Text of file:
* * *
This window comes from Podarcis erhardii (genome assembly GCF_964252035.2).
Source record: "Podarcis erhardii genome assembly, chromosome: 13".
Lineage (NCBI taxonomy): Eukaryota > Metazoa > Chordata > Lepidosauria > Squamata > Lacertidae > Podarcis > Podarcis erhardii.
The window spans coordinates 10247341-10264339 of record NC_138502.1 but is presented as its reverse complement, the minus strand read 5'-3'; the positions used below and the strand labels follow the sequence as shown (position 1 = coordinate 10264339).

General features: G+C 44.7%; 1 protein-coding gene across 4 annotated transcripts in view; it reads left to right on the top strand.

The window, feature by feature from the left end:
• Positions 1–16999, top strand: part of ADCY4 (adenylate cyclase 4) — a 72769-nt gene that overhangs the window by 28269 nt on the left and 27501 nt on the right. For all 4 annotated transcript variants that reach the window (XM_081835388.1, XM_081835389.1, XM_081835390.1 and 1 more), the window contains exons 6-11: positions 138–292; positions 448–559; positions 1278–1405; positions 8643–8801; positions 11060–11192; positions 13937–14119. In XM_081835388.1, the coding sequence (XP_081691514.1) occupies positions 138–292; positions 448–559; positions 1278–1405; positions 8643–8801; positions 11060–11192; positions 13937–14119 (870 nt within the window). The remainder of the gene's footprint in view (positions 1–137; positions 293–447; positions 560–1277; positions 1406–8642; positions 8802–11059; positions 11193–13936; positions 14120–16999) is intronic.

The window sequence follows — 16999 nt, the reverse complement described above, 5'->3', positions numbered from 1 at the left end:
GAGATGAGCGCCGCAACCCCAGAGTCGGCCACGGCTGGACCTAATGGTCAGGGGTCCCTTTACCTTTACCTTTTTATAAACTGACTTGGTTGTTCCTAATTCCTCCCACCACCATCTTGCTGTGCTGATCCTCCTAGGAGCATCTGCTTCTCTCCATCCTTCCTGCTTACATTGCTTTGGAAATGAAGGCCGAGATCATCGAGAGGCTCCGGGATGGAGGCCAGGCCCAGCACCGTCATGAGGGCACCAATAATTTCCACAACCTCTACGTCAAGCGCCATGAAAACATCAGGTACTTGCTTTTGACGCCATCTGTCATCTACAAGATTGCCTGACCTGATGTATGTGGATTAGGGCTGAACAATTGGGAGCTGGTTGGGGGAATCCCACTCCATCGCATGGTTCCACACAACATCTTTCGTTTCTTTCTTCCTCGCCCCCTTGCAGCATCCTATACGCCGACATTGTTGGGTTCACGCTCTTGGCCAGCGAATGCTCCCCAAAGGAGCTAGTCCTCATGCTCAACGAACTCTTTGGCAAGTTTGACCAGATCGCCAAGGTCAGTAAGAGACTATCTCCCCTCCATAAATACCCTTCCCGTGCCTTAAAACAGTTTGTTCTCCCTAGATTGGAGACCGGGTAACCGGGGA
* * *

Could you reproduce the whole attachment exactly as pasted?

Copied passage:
This window comes from Podarcis erhardii (genome assembly GCF_964252035.2).
Source record: "Podarcis erhardii genome assembly, chromosome: 13".
Lineage (NCBI taxonomy): Eukaryota > Metazoa > Chordata > Lepidosauria > Squamata > Lacertidae > Podarcis > Podarcis erhardii.
The window spans coordinates 10247341-10264339 of record NC_138502.1 but is presented as its reverse complement, the minus strand read 5'-3'; the positions used below and the strand labels follow the sequence as shown (position 1 = coordinate 10264339).

General features: G+C 44.7%; 1 protein-coding gene across 4 annotated transcripts in view; it reads left to right on the top strand.

The window, feature by feature from the left end:
• Positions 1–16999, top strand: part of ADCY4 (adenylate cyclase 4) — a 72769-nt gene that overhangs the window by 28269 nt on the left and 27501 nt on the right. For all 4 annotated transcript variants that reach the window (XM_081835388.1, XM_081835389.1, XM_081835390.1 and 1 more), the window contains exons 6-11: positions 138–292; positions 448–559; positions 1278–1405; positions 8643–8801; positions 11060–11192; positions 13937–14119. In XM_081835388.1, the coding sequence (XP_081691514.1) occupies positions 138–292; positions 448–559; positions 1278–1405; positions 8643–8801; positions 11060–11192; positions 13937–14119 (870 nt within the window). The remainder of the gene's footprint in view (positions 1–137; positions 293–447; positions 560–1277; positions 1406–8642; positions 8802–11059; positions 11193–13936; positions 14120–16999) is intronic.

The window sequence follows — 16999 nt, the reverse complement described above, 5'->3', positions numbered from 1 at the left end:
GAGATGAGCGCCGCAACCCCAGAGTCGGCCACGGCTGGACCTAATGGTCAGGGGTCCCTTTACCTTTACCTTTTTATAAACTGACTTGGTTGTTCCTAATTCCTCCCACCACCATCTTGCTGTGCTGATCCTCCTAGGAGCATCTGCTTCTCTCCATCCTTCCTGCTTACATTGCTTTGGAAATGAAGGCCGAGATCATCGAGAGGCTCCGGGATGGAGGCCAGGCCCAGCACCGTCATGAGGGCACCAATAATTTCCACAACCTCTACGTCAAGCGCCATGAAAACATCAGGTACTTGCTTTTGACGCCATCTGTCATCTACAAGATTGCCTGACCTGATGTATGTGGATTAGGGCTGAACAATTGGGAGCTGGTTGGGGGAATCCCACTCCATCGCATGGTTCCACACAACATCTTTCGTTTCTTTCTTCCTCGCCCCCTTGCAGCATCCTATACGCCGACATTGTTGGGTTCACGCTCTTGGCCAGCGAATGCTCCCCAAAGGAGCTAGTCCTCATGCTCAACGAACTCTTTGGCAAGTTTGACCAGATCGCCAAGGTCAGTAAGAGACTATCTCCCCTCCATAAATACCCTTCCCGTGCCTTAAAACAGTTTGTTCTCCCTAGATTGGAGACCGGGTAACCGGGGA